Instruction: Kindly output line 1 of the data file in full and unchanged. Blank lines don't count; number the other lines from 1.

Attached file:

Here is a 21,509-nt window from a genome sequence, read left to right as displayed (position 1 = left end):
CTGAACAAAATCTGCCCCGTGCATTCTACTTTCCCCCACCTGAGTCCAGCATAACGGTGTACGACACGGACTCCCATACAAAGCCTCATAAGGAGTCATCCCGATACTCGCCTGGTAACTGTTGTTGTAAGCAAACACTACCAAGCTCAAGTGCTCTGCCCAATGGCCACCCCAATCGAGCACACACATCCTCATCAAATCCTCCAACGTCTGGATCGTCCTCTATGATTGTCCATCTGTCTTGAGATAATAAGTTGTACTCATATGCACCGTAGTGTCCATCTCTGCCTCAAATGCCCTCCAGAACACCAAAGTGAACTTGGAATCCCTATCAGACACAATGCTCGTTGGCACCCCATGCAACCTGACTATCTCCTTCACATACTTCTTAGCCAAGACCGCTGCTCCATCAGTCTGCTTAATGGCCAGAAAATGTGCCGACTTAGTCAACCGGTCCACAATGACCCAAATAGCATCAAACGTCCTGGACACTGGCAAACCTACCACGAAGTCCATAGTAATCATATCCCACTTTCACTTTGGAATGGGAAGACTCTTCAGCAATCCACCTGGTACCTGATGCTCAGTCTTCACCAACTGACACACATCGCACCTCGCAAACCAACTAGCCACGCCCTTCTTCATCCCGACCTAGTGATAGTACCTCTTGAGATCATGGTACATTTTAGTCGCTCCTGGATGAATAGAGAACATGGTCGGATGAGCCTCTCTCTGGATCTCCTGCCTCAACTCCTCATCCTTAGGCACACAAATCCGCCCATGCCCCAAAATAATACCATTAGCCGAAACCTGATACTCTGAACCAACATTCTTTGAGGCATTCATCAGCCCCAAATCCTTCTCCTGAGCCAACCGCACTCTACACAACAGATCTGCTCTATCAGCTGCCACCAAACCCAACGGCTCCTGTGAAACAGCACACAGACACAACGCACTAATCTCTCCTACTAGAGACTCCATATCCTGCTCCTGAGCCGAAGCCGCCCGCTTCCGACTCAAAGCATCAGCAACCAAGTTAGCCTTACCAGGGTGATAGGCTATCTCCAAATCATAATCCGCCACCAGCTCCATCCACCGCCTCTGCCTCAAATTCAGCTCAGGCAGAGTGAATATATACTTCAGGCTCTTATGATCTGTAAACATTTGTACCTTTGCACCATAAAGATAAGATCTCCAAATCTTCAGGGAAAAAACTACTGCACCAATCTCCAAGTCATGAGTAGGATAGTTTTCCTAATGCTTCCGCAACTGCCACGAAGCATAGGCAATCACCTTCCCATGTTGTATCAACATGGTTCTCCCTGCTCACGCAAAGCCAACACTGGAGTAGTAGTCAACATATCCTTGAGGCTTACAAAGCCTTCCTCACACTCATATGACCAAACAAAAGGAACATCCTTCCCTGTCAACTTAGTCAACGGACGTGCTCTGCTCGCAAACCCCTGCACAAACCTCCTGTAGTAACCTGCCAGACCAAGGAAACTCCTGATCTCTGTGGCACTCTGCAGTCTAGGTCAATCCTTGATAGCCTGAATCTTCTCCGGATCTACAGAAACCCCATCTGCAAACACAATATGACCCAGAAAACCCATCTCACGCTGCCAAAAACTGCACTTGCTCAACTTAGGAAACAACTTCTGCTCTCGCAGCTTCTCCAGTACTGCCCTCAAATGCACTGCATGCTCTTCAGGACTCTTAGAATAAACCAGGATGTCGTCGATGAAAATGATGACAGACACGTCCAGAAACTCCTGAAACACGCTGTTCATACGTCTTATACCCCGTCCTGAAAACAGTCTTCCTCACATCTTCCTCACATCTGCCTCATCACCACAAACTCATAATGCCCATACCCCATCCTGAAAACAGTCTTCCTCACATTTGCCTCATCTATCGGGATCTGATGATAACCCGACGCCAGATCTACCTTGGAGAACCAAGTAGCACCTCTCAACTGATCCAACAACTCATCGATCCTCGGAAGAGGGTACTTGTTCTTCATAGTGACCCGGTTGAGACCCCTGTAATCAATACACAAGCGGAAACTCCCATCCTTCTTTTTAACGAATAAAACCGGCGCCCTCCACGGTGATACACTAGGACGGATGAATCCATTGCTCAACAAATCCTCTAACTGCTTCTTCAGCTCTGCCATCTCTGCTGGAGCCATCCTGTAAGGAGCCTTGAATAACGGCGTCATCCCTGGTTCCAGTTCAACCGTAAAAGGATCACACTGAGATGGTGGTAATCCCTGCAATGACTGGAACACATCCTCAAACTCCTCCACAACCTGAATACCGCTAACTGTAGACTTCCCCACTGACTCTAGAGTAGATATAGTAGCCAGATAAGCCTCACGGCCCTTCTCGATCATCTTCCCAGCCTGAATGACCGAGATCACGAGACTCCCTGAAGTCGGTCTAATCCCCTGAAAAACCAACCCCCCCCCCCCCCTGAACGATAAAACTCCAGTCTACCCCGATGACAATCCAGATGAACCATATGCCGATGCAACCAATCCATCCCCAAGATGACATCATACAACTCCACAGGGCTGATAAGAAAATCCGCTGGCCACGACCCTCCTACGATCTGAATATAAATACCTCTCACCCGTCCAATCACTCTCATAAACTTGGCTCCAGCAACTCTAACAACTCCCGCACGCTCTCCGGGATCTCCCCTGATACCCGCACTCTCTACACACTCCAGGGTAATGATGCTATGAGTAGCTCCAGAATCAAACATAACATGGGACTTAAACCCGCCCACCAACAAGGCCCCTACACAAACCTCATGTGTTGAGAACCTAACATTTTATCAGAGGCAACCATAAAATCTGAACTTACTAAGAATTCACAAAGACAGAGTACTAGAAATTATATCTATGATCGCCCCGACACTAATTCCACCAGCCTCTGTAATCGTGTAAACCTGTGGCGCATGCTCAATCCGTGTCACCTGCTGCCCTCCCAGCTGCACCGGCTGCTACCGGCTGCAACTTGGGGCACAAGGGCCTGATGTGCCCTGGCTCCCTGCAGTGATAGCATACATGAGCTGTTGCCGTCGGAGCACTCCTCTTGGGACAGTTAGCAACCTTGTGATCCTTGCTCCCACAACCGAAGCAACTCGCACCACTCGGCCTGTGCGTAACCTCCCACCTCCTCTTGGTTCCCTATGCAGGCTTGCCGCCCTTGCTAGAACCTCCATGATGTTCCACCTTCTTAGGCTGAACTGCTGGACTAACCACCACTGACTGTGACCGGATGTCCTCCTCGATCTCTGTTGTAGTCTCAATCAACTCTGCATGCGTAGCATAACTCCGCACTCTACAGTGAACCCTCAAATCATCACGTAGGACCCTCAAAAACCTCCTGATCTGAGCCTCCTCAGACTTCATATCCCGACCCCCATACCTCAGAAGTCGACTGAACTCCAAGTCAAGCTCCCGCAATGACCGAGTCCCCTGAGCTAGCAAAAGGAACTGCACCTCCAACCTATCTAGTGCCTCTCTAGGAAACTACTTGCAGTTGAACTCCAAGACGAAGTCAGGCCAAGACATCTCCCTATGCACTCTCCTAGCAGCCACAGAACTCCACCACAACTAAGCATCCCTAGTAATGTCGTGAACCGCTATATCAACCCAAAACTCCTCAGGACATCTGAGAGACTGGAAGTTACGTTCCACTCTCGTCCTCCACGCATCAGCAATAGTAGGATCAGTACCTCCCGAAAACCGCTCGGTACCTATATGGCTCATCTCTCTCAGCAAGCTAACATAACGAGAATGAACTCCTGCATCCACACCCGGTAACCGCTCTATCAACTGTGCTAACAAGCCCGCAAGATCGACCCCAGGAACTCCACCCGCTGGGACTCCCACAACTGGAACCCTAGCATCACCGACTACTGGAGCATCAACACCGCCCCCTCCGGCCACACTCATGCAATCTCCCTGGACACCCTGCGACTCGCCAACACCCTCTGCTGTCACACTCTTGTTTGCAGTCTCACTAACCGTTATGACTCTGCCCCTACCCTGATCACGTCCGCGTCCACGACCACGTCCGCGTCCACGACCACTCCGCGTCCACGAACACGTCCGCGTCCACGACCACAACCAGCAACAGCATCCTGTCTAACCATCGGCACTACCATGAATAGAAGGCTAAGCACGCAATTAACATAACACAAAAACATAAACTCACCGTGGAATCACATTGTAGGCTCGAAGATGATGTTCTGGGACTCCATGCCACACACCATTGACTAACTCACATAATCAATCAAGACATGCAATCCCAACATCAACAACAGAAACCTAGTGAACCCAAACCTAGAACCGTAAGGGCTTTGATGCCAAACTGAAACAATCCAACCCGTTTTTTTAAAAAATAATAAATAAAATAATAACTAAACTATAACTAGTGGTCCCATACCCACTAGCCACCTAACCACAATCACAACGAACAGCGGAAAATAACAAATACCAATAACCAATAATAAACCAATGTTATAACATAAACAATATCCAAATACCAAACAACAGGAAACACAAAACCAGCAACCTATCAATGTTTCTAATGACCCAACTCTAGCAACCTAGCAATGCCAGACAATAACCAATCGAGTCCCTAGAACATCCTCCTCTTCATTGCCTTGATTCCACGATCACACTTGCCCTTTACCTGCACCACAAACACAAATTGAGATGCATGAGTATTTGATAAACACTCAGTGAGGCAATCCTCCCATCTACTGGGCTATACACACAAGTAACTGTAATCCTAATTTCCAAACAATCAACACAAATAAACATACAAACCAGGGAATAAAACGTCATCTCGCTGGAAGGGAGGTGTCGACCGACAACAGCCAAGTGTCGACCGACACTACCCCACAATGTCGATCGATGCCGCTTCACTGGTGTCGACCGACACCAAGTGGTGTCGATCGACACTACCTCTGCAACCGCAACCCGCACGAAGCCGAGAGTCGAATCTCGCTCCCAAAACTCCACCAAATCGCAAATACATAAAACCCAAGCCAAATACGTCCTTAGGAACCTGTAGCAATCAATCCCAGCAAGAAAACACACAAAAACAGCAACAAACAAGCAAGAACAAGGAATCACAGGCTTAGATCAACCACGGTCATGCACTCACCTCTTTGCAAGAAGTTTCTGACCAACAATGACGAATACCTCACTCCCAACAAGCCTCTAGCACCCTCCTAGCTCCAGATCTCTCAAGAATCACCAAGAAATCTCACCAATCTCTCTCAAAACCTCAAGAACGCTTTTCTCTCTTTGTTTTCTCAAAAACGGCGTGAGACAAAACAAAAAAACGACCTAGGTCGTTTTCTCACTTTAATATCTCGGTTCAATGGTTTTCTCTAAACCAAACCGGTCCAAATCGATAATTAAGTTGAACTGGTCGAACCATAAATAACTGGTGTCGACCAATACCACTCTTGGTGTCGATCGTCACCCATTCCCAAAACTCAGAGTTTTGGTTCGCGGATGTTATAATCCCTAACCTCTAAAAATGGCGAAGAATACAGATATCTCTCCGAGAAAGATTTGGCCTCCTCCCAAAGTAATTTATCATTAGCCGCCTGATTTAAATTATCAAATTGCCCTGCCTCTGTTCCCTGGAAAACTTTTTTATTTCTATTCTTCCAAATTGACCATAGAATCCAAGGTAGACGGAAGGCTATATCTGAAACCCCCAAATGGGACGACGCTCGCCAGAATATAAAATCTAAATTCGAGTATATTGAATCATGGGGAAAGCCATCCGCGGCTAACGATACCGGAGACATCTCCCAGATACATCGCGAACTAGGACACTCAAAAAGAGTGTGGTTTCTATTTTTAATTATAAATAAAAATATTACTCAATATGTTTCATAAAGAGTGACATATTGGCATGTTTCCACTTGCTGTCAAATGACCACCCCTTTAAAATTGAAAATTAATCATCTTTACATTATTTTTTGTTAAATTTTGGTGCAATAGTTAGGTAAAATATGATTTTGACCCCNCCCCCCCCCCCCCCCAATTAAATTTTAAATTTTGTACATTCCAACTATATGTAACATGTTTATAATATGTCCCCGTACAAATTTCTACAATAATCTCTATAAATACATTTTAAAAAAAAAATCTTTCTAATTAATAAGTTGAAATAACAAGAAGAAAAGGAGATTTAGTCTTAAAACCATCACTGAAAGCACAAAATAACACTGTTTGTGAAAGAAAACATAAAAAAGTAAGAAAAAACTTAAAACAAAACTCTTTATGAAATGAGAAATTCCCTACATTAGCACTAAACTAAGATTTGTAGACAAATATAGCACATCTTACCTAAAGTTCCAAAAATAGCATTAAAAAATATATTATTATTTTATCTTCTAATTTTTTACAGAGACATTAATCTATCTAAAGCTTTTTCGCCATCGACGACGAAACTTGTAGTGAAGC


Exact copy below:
Here is a 21,509-nt window from a genome sequence, read left to right as displayed (position 1 = left end):